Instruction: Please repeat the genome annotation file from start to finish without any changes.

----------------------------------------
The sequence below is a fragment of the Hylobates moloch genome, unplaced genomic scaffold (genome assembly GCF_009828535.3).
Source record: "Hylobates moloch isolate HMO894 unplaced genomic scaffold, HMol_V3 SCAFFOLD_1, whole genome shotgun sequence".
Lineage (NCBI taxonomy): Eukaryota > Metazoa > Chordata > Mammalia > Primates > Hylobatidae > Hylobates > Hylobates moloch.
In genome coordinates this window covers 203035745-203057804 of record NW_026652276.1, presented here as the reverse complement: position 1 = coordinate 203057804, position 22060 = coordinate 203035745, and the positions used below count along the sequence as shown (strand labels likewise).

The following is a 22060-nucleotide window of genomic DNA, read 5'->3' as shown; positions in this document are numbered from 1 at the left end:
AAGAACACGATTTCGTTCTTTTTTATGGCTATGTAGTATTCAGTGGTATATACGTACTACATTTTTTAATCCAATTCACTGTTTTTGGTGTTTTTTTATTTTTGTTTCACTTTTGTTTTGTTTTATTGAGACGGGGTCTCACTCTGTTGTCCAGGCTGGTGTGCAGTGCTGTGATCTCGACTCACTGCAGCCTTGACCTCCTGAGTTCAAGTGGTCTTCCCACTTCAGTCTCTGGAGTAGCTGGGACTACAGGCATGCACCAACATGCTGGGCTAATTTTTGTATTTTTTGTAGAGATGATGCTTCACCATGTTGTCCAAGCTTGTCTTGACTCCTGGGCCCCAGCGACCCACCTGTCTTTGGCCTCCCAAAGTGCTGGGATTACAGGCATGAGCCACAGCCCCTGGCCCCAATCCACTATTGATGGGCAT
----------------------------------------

The sequence below is a fragment of the Hylobates moloch genome, unplaced genomic scaffold (genome assembly GCF_009828535.3).
Source record: "Hylobates moloch isolate HMO894 unplaced genomic scaffold, HMol_V3 SCAFFOLD_1, whole genome shotgun sequence".
Lineage (NCBI taxonomy): Eukaryota > Metazoa > Chordata > Mammalia > Primates > Hylobatidae > Hylobates > Hylobates moloch.
In genome coordinates this window covers 203035745-203057804 of record NW_026652276.1, presented here as the reverse complement: position 1 = coordinate 203057804, position 22060 = coordinate 203035745, and the positions used below count along the sequence as shown (strand labels likewise).

The following is a 22060-nucleotide window of genomic DNA, read 5'->3' as shown; positions in this document are numbered from 1 at the left end:
AAGAACACGATTTCGTTCTTTTTTATGGCTATGTAGTATTCAGTGGTATATACGTACTACATTTTTTAATCCAATTCACTGTTTTTGGTGTTTTTTTATTTTTGTTTCACTTTTGTTTTGTTTTATTGAGACGGGGTCTCACTCTGTTGTCCAGGCTGGTGTGCAGTGCTGTGATCTCGACTCACTGCAGCCTTGACCTCCTGAGTTCAAGTGGTCTTCCCACTTCAGTCTCTGGAGTAGCTGGGACTACAGGCATGCACCAACATGCTGGGCTAATTTTTGTATTTTTTGTAGAGATGATGCTTCACCATGTTGTCCAAGCTTGTCTTGACTCCTGGGCCCCAGCGACCCACCTGTCTTTGGCCTCCCAAAGTGCTGGGATTACAGGCATGAGCCACAGCCCCTGGCCCCAATCCACTATTGATGGGCAT